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Album of the Week: Nuevo Mundo, Gabriel Alegria

SOURCE: Published: 2008-05-31
Nuevo Mundo
Gabriel Alegria
Saponegro Records

Emerging trends in Latin Jazz rarely appear out of thin air, they simply spend years existing outside of mainstream awareness. These trends generally start as an idea among a group of musicians, and they pursue it diligently. Early experimentations might include rough edges, but a powerful concept always spreads. Listeners become interested, and other artists integrate the same ideas. As the trend gains momentum among its small group of followers, the rest of the world remains happily unaware. The trend needs an individual with a strong musical voice and a clearly defined vision to push it into the general publics consciousness. This persons vision generally carries such strength that the greater music world cant help but be effected by it. Trumpeter Gabriel Alegria stands poised to introduce Afro-Peruvian Jazz to the world with a collection of strong performances on Nuevo Mundo that demonstrate the natural connection between jazz and Peruvian music.

Incorporating Swing and Afro-Peruvian Rhythms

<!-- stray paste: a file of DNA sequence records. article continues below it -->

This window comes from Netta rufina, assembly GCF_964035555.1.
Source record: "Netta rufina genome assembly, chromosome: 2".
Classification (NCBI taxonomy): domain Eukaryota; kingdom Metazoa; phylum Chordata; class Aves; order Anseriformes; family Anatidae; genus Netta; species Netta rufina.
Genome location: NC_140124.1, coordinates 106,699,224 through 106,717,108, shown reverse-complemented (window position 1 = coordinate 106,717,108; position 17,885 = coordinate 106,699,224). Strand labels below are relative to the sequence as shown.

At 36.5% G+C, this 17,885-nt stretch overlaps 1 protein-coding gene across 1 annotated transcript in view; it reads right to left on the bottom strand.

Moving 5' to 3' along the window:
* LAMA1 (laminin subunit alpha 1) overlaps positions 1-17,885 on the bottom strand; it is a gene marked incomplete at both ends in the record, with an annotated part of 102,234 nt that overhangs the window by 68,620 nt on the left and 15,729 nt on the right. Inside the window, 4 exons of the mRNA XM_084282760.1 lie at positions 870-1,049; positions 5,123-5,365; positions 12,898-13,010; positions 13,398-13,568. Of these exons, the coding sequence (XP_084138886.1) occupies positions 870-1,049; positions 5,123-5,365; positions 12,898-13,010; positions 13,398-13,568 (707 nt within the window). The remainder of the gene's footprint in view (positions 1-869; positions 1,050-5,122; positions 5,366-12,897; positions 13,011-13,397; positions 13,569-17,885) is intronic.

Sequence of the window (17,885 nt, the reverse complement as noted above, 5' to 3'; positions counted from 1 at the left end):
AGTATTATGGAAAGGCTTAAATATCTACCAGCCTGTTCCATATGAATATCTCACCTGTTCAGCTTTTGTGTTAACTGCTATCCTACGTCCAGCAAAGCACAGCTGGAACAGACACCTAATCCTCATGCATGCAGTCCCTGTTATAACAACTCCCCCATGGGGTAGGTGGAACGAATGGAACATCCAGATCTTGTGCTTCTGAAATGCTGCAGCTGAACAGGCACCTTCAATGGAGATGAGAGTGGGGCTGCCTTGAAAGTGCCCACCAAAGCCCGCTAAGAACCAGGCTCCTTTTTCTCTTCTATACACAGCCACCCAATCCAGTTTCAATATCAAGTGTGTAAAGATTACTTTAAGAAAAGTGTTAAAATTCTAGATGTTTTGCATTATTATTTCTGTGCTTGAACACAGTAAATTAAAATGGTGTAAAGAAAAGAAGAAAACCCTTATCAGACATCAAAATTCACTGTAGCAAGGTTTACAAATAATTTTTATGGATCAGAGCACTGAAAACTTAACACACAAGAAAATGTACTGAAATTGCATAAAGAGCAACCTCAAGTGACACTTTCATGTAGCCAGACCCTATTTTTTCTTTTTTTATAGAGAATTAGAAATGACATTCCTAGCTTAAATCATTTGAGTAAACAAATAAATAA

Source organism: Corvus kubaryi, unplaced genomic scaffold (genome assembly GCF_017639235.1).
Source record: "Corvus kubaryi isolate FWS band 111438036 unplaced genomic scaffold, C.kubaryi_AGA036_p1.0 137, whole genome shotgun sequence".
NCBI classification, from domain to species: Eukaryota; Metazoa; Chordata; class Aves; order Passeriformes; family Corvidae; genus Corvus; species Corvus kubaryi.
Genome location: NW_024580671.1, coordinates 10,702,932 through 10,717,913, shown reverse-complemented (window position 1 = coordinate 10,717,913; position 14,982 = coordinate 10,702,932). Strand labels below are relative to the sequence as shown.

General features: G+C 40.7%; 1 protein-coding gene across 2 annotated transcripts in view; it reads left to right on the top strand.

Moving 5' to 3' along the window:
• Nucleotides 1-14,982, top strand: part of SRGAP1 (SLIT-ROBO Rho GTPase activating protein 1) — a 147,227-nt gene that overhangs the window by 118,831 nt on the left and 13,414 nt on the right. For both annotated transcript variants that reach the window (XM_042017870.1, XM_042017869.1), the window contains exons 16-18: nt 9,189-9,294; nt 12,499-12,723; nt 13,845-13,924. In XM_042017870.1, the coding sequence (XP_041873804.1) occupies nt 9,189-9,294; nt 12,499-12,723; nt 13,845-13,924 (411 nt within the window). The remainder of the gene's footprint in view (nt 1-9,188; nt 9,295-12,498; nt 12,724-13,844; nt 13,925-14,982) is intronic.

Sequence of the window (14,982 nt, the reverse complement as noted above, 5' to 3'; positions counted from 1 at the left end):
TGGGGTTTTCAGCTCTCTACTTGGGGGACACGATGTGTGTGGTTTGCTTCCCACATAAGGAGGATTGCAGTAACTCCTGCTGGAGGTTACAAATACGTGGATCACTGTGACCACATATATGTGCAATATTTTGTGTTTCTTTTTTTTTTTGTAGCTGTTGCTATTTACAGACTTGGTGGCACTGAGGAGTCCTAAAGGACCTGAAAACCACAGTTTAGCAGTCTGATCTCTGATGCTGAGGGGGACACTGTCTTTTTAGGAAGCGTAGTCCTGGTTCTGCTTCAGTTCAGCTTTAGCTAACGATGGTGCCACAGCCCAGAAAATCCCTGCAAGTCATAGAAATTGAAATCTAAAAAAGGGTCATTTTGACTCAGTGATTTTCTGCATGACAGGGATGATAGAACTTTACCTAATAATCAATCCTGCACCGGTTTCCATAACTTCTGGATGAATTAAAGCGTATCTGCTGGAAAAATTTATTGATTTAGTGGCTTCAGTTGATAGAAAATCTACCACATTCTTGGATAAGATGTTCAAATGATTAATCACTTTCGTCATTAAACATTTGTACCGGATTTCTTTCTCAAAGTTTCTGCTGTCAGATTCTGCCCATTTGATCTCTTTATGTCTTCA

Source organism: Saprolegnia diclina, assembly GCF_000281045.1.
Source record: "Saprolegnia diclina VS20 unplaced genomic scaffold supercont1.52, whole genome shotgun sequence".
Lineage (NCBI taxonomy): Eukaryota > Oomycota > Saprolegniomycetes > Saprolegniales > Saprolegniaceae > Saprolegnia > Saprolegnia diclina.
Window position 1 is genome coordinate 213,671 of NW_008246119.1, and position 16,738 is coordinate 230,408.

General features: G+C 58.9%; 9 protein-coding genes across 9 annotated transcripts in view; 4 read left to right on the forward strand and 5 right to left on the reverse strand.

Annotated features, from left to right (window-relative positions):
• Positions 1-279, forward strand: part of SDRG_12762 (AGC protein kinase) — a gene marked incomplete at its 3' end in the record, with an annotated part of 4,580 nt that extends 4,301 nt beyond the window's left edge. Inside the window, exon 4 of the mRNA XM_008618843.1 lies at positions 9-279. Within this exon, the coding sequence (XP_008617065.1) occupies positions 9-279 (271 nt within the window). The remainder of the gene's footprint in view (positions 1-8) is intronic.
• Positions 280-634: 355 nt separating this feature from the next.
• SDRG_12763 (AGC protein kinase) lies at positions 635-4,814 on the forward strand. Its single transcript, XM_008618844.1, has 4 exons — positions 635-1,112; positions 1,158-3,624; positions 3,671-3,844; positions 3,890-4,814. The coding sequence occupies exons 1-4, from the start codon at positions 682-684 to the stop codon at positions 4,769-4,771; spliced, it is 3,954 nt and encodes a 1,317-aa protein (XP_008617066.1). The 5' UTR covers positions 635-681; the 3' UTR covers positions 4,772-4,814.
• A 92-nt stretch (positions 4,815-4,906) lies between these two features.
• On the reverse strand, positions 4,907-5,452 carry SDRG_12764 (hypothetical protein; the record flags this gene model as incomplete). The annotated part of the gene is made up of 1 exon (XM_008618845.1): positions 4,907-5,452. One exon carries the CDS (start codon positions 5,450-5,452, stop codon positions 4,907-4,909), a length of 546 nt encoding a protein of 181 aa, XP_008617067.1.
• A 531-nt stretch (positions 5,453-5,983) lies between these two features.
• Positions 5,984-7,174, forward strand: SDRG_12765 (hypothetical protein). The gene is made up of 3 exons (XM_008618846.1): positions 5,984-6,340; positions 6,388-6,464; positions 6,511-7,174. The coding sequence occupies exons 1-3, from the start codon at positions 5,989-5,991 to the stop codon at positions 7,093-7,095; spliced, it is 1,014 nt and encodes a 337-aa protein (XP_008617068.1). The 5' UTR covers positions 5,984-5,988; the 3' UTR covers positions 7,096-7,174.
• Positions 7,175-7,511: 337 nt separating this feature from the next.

Some songs find a tangible connection between jazz and Peruvian styles by integrating various rhythmic feels and standard repertoire. Alegria, trumpeter Bobby Shew, and trombonist Bill Watrous assertively play a rhythmic melody over drummer Hugo Alcazars swing feel on Buscando A Huevito until percussionist Freddy Lobatns cajon implies a Festejo rhythm. Watrous tears through a series of quick bebop lines over the swing feel until the band transitions into a much thinner texture with a Lando rhythm. Lobatn, guitarist Walter Jocho Velasquez, and bassist Joscha Oetz engage in an introspective interplay, leading into Shews melodic solo. Velasquez and Oetz establish a subdued vamp over a Lando rhythm on Summertime which Alegria contrasts with a raucous interpretation of the classic Gershwin melody. Alegria uses his plunger mute and spacious phrasing to build an improvisation full of personality and bluesy power. The rhythm section supports Velasquezs solo with conversational responses and subtle dynamic shifts, while they melt into a cajon, guitar, and bass trio for Oetzs strong statement. Alegria and saxophonist Laurandrea Leguia gently present a lush melody over a colorful background on Las Hijas Del Sol, smoothly transitioning into a subdued solo from Velasquez. The group explores the open texture, allowing for spacious interplay, which Alegria enters as the main improviser. He builds into a strong dynamic, setting up a double time swing rhythm for keyboardist Russell Ferrantes intensive improvisation. Lobatn improvises furiously on bongo throughout Piano De Patio (Y Bongo), filling in spaces between the addictive groove and the rhythmically jagged melody. The rhythm section collectively improvises until Alegria bursts into a solo that pushes the flowing groove into a high-energy double time swing, inspiring Alegria into a frenzy of fast licks. After the group revisits the melody, Lobatn returns with an impressive display of zapateo dancing, using his feet to create a strong groove and stunning solo licks. Alegria and his group display a powerful understanding of both jazz and Afro-Peruvian styles here, utilizing their knowledge to smoothly fuse the genres.


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